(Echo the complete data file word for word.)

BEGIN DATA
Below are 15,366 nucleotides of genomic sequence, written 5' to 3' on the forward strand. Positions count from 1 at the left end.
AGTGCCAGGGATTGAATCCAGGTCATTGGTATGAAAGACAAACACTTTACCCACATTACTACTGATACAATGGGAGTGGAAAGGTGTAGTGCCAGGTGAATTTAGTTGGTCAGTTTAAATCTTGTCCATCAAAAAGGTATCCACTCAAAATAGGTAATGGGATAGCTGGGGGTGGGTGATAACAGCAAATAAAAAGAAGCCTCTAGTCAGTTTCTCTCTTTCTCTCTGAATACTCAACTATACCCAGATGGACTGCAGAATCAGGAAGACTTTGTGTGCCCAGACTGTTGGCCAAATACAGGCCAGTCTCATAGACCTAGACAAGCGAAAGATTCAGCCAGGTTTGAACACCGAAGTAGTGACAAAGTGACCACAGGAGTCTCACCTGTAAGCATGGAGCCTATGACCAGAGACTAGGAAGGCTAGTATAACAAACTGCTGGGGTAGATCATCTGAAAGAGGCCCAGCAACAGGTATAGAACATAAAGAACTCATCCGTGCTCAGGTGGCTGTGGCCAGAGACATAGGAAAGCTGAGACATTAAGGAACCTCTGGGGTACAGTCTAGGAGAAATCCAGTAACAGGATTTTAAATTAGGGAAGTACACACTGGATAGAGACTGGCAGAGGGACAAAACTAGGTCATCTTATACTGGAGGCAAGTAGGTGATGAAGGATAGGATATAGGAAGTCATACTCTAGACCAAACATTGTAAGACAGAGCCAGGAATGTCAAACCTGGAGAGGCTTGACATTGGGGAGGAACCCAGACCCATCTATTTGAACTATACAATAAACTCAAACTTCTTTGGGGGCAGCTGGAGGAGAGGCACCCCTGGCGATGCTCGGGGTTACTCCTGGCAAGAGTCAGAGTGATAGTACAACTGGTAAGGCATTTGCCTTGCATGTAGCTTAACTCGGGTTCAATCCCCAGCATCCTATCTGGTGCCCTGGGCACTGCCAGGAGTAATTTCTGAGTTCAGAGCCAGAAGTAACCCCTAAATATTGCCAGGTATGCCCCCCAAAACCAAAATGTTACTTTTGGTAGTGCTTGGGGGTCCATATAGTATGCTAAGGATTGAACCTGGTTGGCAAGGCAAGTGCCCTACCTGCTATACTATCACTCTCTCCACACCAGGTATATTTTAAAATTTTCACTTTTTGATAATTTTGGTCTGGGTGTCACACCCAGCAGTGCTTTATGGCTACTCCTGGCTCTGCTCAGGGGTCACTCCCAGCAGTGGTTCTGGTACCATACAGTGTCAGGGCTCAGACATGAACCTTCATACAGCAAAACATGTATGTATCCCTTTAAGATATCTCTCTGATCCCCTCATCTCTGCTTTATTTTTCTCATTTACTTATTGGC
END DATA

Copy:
Below are 15,366 nucleotides of genomic sequence, written 5' to 3' on the forward strand. Positions count from 1 at the left end.
AGTGCCAGGGATTGAATCCAGGTCATTGGTATGAAAGACAAACACTTTACCCACATTACTACTGATACAATGGGAGTGGAAAGGTGTAGTGCCAGGTGAATTTAGTTGGTCAGTTTAAATCTTGTCCATCAAAAAGGTATCCACTCAAAATAGGTAATGGGATAGCTGGGGGTGGGTGATAACAGCAAATAAAAAGAAGCCTCTAGTCAGTTTCTCTCTTTCTCTCTGAATACTCAACTATACCCAGATGGACTGCAGAATCAGGAAGACTTTGTGTGCCCAGACTGTTGGCCAAATACAGGCCAGTCTCATAGACCTAGACAAGCGAAAGATTCAGCCAGGTTTGAACACCGAAGTAGTGACAAAGTGACCACAGGAGTCTCACCTGTAAGCATGGAGCCTATGACCAGAGACTAGGAAGGCTAGTATAACAAACTGCTGGGGTAGATCATCTGAAAGAGGCCCAGCAACAGGTATAGAACATAAAGAACTCATCCGTGCTCAGGTGGCTGTGGCCAGAGACATAGGAAAGCTGAGACATTAAGGAACCTCTGGGGTACAGTCTAGGAGAAATCCAGTAACAGGATTTTAAATTAGGGAAGTACACACTGGATAGAGACTGGCAGAGGGACAAAACTAGGTCATCTTATACTGGAGGCAAGTAGGTGATGAAGGATAGGATATAGGAAGTCATACTCTAGACCAAACATTGTAAGACAGAGCCAGGAATGTCAAACCTGGAGAGGCTTGACATTGGGGAGGAACCCAGACCCATCTATTTGAACTATACAATAAACTCAAACTTCTTTGGGGGCAGCTGGAGGAGAGGCACCCCTGGCGATGCTCGGGGTTACTCCTGGCAAGAGTCAGAGTGATAGTACAACTGGTAAGGCATTTGCCTTGCATGTAGCTTAACTCGGGTTCAATCCCCAGCATCCTATCTGGTGCCCTGGGCACTGCCAGGAGTAATTTCTGAGTTCAGAGCCAGAAGTAACCCCTAAATATTGCCAGGTATGCCCCCCAAAACCAAAATGTTACTTTTGGTAGTGCTTGGGGGTCCATATAGTATGCTAAGGATTGAACCTGGTTGGCAAGGCAAGTGCCCTACCTGCTATACTATCACTCTCTCCACACCAGGTATATTTTAAAATTTTCACTTTTTGATAATTTTGGTCTGGGTGTCACACCCAGCAGTGCTTTATGGCTACTCCTGGCTCTGCTCAGGGGTCACTCCCAGCAGTGGTTCTGGTACCATACAGTGTCAGGGCTCAGACATGAACCTTCATACAGCAAAACATGTATGTATCCCTTTAAGATATCTCTCTGATCCCCTCATCTCTGCTTTATTTTTCTCATTTACTTATTGGC